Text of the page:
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    An apartment oversupply is what worries me, thousands of units are currently being constructed across Sydney.

    Like Nick said, it is best to access the equity and use that money as a deposit for new properties. The difficulty would be to decide where to buy because atm Sydney property is overpriced and could potentially fall.
     
  5. ashish1137

    ashish1137 Well-Known Member

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    First, it mightnot be a good time to sell.
    Second, ot might not be a good time to buy. :)

    Comsidering you might have bought your property pre boom and have about 300 - 350k equityat least, buy small properties 3 - 4 by splitting the equity.

    Lots of threads on this. Try searching Brisbane, melbourne and adelaide threads. Buy one property in each state. In two years, use the equity and rest of the balance to buy another in Sydney.

    Sounds good ehhh!!! Please do the DD. Much easy to write. :cool:;)

    Regards
     
  6. Connor

    Connor Well-Known Member

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    I think your apartment has done its job. It's had good capital growth and created some decent equity for you.
    You need to ask yourself, do you continue to hold the apartment, in a market now where more apartments are getting built, thus possibly creating an oversupply issue which will impact rental and capital growth?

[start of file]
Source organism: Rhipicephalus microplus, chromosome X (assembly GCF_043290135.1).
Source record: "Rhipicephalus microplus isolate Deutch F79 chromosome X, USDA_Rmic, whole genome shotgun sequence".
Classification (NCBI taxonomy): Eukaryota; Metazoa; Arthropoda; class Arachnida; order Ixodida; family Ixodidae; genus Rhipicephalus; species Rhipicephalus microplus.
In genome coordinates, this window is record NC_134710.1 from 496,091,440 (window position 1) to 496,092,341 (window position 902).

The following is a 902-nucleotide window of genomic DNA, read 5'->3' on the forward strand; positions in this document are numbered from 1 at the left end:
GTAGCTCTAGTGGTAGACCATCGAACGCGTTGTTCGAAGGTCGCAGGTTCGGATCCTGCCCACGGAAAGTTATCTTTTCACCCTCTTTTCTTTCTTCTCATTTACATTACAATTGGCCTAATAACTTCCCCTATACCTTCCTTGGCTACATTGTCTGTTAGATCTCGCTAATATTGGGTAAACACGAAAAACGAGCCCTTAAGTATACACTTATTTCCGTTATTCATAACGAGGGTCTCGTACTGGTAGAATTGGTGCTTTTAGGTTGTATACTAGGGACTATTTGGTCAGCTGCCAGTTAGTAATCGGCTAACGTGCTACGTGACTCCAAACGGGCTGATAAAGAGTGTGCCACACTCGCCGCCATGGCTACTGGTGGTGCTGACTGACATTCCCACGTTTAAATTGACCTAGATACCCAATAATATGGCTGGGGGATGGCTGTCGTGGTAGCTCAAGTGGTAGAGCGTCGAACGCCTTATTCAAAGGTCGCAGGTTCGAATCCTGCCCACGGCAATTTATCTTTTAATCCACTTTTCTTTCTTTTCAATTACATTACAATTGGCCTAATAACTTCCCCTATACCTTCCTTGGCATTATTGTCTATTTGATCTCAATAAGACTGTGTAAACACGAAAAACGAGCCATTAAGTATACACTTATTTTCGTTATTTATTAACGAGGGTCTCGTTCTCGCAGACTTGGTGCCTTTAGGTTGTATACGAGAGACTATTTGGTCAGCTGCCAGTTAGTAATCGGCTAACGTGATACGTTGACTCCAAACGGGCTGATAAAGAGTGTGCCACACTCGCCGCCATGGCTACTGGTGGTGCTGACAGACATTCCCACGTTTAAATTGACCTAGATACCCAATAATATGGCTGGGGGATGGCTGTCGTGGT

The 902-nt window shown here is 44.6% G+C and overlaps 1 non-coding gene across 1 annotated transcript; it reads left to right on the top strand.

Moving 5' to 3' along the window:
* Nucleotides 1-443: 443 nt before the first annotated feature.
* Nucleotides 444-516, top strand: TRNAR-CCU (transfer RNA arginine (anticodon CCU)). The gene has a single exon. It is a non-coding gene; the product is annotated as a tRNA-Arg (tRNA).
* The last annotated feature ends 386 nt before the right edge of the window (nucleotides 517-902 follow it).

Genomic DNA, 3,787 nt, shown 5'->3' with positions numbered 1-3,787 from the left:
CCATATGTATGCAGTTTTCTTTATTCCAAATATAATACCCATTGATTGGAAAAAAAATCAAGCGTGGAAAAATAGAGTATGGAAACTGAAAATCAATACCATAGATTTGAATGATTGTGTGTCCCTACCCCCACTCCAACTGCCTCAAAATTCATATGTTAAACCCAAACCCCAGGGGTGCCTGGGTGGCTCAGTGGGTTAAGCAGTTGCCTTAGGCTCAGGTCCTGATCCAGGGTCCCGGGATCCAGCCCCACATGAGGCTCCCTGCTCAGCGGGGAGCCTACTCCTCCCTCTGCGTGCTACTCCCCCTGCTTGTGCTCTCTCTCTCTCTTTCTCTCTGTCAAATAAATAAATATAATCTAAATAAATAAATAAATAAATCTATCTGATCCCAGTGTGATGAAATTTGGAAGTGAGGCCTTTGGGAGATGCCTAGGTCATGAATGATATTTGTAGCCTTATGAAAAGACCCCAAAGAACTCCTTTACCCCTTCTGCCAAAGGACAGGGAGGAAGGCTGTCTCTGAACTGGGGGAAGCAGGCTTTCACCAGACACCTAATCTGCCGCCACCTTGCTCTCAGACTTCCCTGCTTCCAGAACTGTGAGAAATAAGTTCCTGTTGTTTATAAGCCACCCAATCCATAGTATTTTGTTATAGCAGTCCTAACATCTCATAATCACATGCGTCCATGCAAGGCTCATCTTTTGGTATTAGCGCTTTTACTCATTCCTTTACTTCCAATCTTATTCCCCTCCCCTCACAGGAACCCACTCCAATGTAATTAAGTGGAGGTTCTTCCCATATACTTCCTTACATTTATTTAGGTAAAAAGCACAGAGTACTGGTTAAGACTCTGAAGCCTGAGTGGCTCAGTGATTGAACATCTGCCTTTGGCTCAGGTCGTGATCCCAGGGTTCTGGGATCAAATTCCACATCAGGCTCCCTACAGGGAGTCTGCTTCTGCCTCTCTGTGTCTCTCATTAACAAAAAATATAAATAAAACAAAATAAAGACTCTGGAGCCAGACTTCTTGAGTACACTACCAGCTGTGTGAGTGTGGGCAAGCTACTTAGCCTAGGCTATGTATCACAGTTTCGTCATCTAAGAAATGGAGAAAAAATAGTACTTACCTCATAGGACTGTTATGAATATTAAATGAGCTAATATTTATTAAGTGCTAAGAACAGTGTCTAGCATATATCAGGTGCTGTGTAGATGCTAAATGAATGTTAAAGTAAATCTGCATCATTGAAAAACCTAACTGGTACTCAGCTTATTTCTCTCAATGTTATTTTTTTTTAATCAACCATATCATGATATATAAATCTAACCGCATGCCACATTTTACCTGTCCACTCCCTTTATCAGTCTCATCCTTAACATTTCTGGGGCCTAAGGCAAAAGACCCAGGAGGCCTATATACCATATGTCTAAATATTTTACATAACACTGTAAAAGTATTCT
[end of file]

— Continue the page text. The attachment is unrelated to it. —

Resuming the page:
Do you think there is more growth left in this apartment? Or are you better off selling, paying you CGT and redeploying your finances elsewhere for a better return?

    Some have said access the equity, that's an option. But your risk would be holding an asset with stunted or negative growth (reasons listed about) and it would have a decent negative impact on your servicabitly and borrowing capacity. That's a liability you can do without, especially if you're planning on developing.
     
  7. Terry_w

    Terry_w Solicitor, Finance Broker, CTA Business Member

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    Which name is the house in?

    If one name you could sell 50% to a spouse without duty. Gear up and then buy the new PPOR and claim the interest interest on the spouse's loan which was used to pay you out. (assuming NSW). Perhaps no CGT if always your main residence and never income producing.